A dislocation, in the materials science sense, is a linear, or one-dimensional, defect in a crystal structure. Around a dislocation the atoms are misaligned. Virtually all crystalline materials contain dislocations, that are formed during solidification, during plastic deformation or as a result of thermal stress during rapid cooling.

There are several kinds of dislocation:

• The edge dislocation. You can visualize this one as follows: imagine a stack of sheets of paper. These represent the planes of atoms in the crystal. Now insert one sheet of paper halfway into the stack: this is a half-plane of atoms. Along the sheets, the atoms are aligned, as well as between the sheets, except for the region around the edge of the extra half-plane. The edge of the half-plane is called the dislocation line.
• A screw dislocation can be visualized with the same stack of paper sheets (without the half-plane!). Now make a cut through the sheets, from the middle to one of the sides. At one side of the cut, lift the stack so that each sheet on that side of the cut is aligned with the sheet above on the other side. Now if you were to take a circular walk on the atom planes, around the edge of the cut, you would go up (or down, depending on which way you turn) the planes in a spiral. The edge of the cut is the dislocation line for the screw dislocation.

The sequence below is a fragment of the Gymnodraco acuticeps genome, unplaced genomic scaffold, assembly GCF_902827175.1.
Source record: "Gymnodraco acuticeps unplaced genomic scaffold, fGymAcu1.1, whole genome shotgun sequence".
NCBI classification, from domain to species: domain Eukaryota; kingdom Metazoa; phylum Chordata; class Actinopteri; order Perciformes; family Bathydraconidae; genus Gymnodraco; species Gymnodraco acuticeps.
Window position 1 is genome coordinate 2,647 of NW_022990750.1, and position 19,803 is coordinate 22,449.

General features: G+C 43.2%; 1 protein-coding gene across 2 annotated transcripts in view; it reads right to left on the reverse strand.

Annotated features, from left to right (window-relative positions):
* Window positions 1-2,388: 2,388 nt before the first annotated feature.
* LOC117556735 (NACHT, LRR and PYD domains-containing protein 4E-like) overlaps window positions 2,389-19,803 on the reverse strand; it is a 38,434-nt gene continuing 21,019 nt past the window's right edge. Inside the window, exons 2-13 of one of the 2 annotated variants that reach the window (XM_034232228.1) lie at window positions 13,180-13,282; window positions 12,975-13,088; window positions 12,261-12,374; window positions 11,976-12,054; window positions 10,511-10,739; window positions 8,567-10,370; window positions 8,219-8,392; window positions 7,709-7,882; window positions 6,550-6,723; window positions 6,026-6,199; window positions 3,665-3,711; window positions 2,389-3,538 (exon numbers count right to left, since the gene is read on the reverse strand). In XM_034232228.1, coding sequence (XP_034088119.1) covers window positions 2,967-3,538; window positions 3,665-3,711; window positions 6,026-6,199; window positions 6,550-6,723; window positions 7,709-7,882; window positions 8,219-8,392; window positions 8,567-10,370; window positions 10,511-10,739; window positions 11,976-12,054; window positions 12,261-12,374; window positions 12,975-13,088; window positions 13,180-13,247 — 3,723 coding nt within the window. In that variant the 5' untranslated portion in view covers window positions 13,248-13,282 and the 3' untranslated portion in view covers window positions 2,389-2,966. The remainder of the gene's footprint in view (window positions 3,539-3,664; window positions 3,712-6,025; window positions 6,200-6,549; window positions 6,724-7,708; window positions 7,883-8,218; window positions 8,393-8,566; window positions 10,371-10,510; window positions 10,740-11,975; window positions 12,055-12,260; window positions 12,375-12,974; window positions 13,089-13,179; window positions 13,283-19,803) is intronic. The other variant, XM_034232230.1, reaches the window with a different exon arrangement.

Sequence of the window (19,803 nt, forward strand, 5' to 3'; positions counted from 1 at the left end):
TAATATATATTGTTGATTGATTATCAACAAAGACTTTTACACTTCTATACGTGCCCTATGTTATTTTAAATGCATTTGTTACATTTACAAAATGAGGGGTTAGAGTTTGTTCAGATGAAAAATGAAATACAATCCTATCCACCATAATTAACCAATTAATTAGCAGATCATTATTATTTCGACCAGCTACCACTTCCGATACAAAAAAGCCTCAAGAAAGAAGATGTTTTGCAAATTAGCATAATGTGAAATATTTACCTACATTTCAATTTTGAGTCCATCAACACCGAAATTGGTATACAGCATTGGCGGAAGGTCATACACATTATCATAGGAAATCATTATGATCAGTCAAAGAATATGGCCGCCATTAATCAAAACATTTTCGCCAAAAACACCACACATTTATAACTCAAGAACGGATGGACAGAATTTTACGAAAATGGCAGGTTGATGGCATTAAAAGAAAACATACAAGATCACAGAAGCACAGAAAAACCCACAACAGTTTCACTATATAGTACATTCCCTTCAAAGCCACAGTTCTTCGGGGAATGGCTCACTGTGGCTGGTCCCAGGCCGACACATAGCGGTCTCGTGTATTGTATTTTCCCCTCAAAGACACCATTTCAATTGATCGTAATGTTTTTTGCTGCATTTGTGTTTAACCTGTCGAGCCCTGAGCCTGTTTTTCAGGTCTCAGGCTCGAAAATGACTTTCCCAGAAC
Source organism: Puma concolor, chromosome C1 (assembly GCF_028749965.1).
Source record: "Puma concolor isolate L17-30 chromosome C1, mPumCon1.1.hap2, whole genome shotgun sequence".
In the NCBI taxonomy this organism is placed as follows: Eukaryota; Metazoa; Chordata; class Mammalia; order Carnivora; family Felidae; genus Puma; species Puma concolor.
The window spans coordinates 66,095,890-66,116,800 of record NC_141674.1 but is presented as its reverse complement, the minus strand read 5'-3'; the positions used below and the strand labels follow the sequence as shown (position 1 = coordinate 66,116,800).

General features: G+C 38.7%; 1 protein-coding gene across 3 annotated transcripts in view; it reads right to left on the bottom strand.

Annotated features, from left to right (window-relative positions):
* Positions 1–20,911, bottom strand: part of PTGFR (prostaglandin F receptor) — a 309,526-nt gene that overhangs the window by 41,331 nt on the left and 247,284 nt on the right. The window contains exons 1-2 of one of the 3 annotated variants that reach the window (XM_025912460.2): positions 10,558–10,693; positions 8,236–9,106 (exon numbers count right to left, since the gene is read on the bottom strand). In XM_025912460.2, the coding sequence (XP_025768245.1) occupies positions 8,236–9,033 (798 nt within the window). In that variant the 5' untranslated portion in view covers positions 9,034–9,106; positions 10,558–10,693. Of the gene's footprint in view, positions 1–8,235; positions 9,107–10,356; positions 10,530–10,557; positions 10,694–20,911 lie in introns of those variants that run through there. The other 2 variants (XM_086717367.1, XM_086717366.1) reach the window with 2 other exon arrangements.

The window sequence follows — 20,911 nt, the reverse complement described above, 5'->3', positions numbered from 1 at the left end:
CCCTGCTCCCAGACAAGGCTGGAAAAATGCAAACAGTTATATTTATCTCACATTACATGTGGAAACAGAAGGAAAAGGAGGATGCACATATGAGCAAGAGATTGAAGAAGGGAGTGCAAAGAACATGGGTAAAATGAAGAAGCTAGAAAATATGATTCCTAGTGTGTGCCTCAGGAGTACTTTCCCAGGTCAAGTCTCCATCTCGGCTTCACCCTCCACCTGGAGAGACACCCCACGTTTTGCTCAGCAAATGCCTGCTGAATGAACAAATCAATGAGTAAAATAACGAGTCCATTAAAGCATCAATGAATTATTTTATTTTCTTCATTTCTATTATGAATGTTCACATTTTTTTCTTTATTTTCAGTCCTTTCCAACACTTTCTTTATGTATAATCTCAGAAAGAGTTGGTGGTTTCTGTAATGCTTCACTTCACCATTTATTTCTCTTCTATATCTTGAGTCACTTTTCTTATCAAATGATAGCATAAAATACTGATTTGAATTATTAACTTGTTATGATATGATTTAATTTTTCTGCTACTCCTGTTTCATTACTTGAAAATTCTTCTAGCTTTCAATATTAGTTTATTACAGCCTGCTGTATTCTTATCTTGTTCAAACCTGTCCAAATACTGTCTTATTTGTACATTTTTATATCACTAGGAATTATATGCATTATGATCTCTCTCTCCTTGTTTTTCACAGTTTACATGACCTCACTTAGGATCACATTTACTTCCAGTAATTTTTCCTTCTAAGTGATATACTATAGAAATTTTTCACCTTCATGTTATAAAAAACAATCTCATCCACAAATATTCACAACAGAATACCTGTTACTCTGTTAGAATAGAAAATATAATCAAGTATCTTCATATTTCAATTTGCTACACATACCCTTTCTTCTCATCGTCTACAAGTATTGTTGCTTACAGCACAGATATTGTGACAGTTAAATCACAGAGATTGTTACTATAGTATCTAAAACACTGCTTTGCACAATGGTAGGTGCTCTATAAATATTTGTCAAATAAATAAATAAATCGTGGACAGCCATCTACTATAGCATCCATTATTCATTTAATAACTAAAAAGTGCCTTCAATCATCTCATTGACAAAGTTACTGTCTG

• Many dislocations exhibit components of both types mentioned above and are logically called mixed dislocations.
The magnitude and direction of the lattice distortion around a dislocation is expressed with the Burgers vector. This vector is found by taking an imaginary walk around the dislocation, so that in a normal lattice you would end up at the starting point, for example: six atoms up, five to the right, six down and five to the left. If you do this around the dislocation line, you will not end up where you started and the vector pointed from where you ended up to where you were supposed to end up is the Burgers vector. For an edge dislocation, Burgers vector and dislocation line are perpendicular, for a screw dislocation they are parallel and for a mixed dislocation the dislocation edge isn't straight so it varies.

Dislocations are important because they play a large role in the plastic deformation and work hardening of crystalline materials, and because as a result of the misalignment of atoms around a dislocation, diffusion of atoms along a dislocation line is easier and quicker than through the bulk material. Thus, the amount of dislocations present in a material has a large influence on the properties of that material.

Dis`lo*ca"tion (?), n. [Cf. F. dislocation.]

1.

The act of displacing, or the state of being displaced.

T. Burnet.

2. Geol.

The displacement of parts of rocks or portions of strata from the situation which they originally occupied. Slips, faults, and the like, are dislocations.

3. Surg.

The act of dislocating, or putting out of joint; also, the condition of being thus displaced.

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